100 | 20.562 | 16.932 | 94.3% | 158.738 | 266.687 | 89.1% |

Grouped data:

S.S | ||||||
---|---|---|---|---|---|---|

Average | A.W. | C.R. | Average | A.W. | C.R. | |

30 | 21.641 | 32.122 | 90.8% | 170.705 | 505.267 | 77.8% |

35 | 21.386 | 30.498 | 92.8% | 167.457 | 517.091 | 80.3% |

40 | 21.250 | 28.960 | 93.5% | 164.214 | 555.646 | 83.9% |

50 | 21.035 | 26.623 | 95.2% | 161.572 | 583.249 | 88.7% |

100 | 20.469 | 17.481 | 94.1% | 154.492 | 271.900 | 88.7% |

Grouped data:

Grouped data:

Grouped data:

Grouped data:

Grouped data:

Grouped data:

From these figures (grouped data: solid line, type I censoring: dotted line), it is easy to see that estimations under both data situations improved dramatically with the increasing sample size. The estimated values are very close to the true values with error less than 0.003% when

Let us consider a sample of 47 observations from the guidance document USEPA [

The normal

To apply the results in Section

Grouped data:

47 | ( | (0.354, 0.709) | (0.455, 0.645) | (0.525, 0.741) |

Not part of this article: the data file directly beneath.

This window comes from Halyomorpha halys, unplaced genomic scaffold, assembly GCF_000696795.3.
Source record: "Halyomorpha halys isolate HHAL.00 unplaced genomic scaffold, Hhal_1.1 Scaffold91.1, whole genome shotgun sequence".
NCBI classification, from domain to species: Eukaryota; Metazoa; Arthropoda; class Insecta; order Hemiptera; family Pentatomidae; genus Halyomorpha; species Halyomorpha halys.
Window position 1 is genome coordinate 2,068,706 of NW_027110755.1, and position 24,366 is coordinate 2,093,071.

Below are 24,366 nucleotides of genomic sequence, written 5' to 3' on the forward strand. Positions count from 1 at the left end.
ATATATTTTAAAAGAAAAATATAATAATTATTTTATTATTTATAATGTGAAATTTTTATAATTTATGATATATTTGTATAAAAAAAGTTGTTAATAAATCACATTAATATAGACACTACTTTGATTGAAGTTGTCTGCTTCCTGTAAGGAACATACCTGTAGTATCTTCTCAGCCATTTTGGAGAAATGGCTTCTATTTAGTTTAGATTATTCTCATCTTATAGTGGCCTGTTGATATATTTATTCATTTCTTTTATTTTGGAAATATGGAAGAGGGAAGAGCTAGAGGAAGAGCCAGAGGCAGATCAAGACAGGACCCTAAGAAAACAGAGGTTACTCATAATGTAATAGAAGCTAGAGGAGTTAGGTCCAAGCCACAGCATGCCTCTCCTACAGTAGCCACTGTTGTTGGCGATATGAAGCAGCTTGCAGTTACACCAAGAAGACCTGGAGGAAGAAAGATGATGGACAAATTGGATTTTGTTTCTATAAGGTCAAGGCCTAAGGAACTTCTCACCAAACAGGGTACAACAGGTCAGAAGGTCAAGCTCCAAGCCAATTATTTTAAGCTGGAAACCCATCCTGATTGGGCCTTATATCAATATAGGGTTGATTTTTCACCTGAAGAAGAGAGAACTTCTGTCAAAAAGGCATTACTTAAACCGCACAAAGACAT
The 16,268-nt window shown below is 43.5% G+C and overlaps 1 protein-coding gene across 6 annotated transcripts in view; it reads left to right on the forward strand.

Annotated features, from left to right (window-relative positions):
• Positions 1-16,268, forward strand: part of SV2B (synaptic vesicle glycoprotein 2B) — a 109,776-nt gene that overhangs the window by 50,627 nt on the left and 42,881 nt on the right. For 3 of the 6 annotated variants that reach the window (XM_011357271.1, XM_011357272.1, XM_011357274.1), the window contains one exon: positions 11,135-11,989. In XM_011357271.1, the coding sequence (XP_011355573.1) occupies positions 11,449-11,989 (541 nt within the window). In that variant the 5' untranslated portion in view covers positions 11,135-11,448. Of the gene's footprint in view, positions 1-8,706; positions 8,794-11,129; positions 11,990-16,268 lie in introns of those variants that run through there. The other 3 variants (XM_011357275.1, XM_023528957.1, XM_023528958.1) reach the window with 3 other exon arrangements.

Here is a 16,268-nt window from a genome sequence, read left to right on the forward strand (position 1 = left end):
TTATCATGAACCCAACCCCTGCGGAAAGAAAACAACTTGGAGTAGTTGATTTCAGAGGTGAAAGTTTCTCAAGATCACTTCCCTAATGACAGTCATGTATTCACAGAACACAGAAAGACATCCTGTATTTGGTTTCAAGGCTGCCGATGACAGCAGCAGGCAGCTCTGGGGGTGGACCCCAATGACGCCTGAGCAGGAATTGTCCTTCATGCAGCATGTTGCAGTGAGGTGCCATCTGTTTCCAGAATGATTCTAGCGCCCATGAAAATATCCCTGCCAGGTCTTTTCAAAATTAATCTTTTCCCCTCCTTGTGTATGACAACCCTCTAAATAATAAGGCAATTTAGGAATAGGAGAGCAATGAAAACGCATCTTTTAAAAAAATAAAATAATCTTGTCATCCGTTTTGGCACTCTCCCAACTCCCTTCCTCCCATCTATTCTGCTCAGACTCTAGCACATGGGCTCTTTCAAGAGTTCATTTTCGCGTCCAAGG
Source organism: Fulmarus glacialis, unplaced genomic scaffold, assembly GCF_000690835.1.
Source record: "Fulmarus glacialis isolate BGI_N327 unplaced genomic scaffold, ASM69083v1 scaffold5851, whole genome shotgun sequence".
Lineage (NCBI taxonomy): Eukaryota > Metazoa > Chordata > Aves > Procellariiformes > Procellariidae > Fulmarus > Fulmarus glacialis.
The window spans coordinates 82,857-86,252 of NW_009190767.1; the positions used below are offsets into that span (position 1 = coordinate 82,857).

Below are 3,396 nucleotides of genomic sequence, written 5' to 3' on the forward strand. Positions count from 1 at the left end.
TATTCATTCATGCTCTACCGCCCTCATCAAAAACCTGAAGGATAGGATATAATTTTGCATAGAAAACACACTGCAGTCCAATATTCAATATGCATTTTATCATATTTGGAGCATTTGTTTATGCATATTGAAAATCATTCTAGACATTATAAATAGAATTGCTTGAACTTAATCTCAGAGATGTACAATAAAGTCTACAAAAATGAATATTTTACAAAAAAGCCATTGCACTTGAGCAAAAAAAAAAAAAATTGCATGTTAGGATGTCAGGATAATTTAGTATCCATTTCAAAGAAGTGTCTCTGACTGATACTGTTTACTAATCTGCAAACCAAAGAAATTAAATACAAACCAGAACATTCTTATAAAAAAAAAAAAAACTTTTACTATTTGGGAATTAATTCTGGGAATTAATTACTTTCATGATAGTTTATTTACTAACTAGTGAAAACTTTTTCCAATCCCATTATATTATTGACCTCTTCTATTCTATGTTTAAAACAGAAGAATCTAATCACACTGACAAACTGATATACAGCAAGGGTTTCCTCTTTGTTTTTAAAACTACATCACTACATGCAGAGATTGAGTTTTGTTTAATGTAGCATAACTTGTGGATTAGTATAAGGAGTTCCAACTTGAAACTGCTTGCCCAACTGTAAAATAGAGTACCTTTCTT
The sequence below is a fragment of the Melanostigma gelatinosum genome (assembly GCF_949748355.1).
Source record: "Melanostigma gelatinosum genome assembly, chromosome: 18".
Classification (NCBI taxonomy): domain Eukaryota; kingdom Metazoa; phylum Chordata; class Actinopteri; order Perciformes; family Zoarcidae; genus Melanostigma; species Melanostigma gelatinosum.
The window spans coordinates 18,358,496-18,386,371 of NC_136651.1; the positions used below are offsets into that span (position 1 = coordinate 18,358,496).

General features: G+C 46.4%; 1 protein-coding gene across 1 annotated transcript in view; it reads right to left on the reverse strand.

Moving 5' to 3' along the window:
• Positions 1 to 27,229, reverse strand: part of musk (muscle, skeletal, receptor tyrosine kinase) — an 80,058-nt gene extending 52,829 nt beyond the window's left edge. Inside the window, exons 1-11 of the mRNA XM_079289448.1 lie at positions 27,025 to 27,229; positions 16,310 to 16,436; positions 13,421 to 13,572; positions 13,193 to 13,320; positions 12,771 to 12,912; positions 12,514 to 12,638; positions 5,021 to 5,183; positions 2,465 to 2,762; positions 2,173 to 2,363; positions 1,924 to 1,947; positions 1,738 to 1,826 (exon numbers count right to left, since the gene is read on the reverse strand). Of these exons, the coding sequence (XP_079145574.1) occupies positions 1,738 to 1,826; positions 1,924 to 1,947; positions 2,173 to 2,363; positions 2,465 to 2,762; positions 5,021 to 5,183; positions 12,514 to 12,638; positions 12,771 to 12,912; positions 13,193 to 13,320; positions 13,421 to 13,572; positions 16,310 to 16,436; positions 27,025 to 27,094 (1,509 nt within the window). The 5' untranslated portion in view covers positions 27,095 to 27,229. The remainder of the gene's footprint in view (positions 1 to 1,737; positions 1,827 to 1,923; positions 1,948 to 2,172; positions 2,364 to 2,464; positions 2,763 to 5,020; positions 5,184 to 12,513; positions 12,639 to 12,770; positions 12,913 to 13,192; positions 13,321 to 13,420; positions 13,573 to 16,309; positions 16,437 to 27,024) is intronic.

To prove the lemma, it is sufficient to verify the following three limits:

To see (

To show (

Note that,

Denote

Note that, if

This further implies

If

To verify (

We define function

Notice that for any

Since

In this case, the inequality

For any given

The inequality

From the expression of

We have

It is obvious that

It holds that

From all the above, we conclude that both conditions (i) and (ii) are satisfied and thus the Hessian matrix

Sample size

MLEs of

MLEs of

MLE of median

MLE of mean

The average of estimates from 5000 simulations

The average width of 5000 approximate 95% confidence intervals

The average coverage rate of 5000 approximate 95% confidence intervals.